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Thoughts on “The Tapestry of Love” by Rosy Thornton

Miz B. was kind enough to send me her copy of The Tapestry of Love by Rosy Thornton, and though I have been remiss in getting it read, I finally began it during the recent Readathon.

About the Book:

The Tapestry of Love by Rosy Thornton (cover)Catherine Parkstone is starting fresh when she moves from England to rural France, leaving behind her sister, mother, two grown children, and ex-husband and embarking on her own dream of making a living as a seamstress and tapestry maker. As she begins to settle into her new, rather isolated life, she encounters the sorts of unexpected quirks that often accompany wholly unfamiliar living situations and begins to build a little community of friends and neighbors. As life flows on, so does Catherine’s story.

My Thoughts:

The best word I can think of to describe The Tapestry of Love is “nice.” If you are seeking a quiet novel full of rural charm and lovely people, look no further. It has all the idyllic foreignness and that woman-on-her-own feel of Frances Mayes’ well-known Under the Tuscan Sun. It makes no unreasonable demands on the reader but tells a simple, easy story fully within the realm of the imaginable.

I liked Catherine very much. She was logical, but not at all to a fault; independent, but not annoyingly so. She was just the sort of character through whom to experience life in a place like the Cévennes mountains. Her family and neighbors took on lives and personalities of their own, so that by the novel’s end, Catherine existed within a good-sized matrix of very real and endearing supporting characters.

Thornton’s writing is lovely, well-suited to the sort of book she has written. She has a knack for describing a place so that you can see it in your mind’s eye without feeling like you have just slogged through descriptive excess. I liked how she spent so much time on the small things in daily life, allowing the few bigger events to occur in their own space rather than layering them for dramatic effect. Catherine’s progression throughout the novel felt real because of it.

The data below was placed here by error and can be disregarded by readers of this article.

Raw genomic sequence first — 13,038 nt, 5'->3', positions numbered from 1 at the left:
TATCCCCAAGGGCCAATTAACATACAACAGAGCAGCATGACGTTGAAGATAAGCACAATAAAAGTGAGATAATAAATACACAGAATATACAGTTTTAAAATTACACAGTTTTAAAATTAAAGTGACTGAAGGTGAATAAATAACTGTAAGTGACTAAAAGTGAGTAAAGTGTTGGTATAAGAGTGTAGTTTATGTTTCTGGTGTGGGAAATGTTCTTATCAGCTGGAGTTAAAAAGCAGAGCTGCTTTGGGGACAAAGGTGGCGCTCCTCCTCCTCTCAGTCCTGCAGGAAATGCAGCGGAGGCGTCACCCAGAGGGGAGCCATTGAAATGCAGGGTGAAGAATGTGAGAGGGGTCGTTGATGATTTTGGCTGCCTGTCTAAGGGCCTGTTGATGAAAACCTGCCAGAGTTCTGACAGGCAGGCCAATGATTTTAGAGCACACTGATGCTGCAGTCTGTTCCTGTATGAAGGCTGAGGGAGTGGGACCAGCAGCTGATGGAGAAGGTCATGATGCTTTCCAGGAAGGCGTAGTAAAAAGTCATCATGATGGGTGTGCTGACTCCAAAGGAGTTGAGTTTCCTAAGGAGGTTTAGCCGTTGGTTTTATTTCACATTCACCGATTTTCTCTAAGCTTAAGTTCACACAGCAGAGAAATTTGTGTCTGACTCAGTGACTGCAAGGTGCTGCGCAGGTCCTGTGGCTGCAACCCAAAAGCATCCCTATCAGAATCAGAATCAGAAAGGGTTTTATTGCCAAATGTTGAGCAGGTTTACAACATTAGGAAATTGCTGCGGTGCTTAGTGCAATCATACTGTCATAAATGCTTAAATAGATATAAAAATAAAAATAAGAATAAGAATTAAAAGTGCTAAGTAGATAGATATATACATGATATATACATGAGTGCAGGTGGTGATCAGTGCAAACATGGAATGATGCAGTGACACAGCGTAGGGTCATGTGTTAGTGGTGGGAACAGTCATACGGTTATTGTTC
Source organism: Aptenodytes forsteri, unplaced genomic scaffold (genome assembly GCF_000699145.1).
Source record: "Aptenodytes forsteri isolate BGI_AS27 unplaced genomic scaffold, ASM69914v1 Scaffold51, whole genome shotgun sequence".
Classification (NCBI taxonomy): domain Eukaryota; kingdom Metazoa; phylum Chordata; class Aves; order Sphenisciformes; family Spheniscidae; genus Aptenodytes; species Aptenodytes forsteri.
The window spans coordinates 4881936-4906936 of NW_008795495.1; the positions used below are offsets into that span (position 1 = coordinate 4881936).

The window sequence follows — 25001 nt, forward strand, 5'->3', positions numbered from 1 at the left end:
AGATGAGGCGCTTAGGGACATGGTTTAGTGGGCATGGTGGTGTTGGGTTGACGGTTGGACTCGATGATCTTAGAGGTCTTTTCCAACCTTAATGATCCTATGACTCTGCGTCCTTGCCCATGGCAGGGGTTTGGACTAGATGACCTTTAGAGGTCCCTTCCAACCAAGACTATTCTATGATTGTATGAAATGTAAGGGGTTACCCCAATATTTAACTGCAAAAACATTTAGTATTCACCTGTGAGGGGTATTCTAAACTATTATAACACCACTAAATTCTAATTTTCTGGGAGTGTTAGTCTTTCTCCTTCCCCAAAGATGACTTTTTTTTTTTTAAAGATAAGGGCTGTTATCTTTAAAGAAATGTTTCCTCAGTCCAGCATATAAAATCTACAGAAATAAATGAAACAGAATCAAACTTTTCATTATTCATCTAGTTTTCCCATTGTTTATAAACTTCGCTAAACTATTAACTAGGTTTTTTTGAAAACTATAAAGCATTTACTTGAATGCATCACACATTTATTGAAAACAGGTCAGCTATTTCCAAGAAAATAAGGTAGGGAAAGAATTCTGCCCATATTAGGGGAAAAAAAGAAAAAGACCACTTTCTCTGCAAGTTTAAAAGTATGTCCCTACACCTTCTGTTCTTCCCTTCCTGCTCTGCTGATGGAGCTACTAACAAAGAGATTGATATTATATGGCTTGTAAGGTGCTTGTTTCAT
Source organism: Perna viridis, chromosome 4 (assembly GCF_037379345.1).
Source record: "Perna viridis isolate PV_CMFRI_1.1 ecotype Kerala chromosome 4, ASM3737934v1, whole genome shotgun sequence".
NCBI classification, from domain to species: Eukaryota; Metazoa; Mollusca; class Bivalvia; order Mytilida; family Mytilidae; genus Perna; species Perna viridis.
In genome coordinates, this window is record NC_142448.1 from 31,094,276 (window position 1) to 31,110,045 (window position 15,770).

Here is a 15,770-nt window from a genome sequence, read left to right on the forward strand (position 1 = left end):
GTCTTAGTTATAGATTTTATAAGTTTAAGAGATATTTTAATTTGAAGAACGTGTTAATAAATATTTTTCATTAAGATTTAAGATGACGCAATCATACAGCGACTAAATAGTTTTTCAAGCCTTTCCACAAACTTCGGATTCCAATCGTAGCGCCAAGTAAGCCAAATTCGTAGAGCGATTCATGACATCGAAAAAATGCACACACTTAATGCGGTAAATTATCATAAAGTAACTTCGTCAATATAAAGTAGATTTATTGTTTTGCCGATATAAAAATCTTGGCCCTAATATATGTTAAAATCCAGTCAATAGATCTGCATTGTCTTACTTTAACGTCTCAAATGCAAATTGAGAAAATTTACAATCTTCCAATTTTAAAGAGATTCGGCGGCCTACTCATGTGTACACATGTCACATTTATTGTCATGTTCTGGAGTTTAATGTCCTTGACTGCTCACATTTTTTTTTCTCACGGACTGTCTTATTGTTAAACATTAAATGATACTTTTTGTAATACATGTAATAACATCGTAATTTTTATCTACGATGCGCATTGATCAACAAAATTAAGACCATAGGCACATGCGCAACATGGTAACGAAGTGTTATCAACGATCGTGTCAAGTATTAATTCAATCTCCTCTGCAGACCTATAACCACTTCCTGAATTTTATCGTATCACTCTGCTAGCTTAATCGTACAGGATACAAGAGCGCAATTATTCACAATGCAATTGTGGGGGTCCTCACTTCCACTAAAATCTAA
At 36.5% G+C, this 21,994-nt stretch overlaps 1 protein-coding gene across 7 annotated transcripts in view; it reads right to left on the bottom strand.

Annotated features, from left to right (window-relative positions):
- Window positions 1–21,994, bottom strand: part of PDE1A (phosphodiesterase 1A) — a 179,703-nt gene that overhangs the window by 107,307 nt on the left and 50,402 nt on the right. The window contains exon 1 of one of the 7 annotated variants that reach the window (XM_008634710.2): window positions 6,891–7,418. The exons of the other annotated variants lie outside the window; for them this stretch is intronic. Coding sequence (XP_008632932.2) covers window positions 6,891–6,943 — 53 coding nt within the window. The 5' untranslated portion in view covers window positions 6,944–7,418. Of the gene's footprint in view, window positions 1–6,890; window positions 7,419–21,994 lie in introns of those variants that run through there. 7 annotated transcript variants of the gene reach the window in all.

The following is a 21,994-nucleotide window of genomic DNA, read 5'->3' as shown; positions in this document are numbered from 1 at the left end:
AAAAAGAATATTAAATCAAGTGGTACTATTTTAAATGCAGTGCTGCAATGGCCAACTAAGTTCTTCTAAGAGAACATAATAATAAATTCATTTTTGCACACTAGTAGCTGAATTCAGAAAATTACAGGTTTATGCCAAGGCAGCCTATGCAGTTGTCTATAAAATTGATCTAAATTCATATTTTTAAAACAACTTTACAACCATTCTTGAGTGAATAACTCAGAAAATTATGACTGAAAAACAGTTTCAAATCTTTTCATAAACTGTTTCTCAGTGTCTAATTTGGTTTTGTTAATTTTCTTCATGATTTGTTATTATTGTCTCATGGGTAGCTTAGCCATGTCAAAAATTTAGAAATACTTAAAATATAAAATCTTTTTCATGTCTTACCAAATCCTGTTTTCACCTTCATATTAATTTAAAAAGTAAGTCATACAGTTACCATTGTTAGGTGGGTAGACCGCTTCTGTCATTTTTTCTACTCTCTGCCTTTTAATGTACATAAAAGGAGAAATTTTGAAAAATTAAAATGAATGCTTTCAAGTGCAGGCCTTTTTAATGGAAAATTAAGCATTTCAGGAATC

SPOILER ALERT!

I did have one issue. My problem was that I didn’t like Patrick. I wasn’t against him at the beginning and was interested to see what twist Thornton would put on the potential love story, but as soon as Bryony came along, I ceased to trust him. I don’t care what his reasons were for lying to the sisters, and I don’t care what Bryony asked him for. Really, Patrick? Seducing sister #2 while she is grief-stricken and still miffed at you because of the whole sister #1 thing? Had I been Catherine, I would have said, “Eff you, buddy,” and pushed him into the stream. I was disappointed that she weakened in the end. I wish the whole business with Bryony and Patrick and his mysterious past had just been left out. It felt unnecessary and artificial and gave a sourish flavor to the parts of the novel that featured it. I’d have preferred a straight-up, predictable love story to the mess that was the Patrick subplot.

Overall, I enjoyed The Tapestry of Love by Rosy Thornton. If you are in the mood for such a book, I think it would do very nicely.

Those are my thoughts. Check out The Tapestry of Love by Rosy Thornton on Goodreads or LibraryThing, or read a plethora of other bloggers’ reviews!

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  • http://wormhole.carnelianvalley.com Charlie

    Pretty much the same as my feelings on the book. Thorton really did bring the place to life, and there was no compulsion to finish the book quickly (though that’s neither good nor bad). Regarding the spoiler, I too found that difficult. I think if it had been brought up, no matter what Catherine chose in the end, it would have been a lot better. I remember talking to Iris about it, I think quite a few people had an issue with it.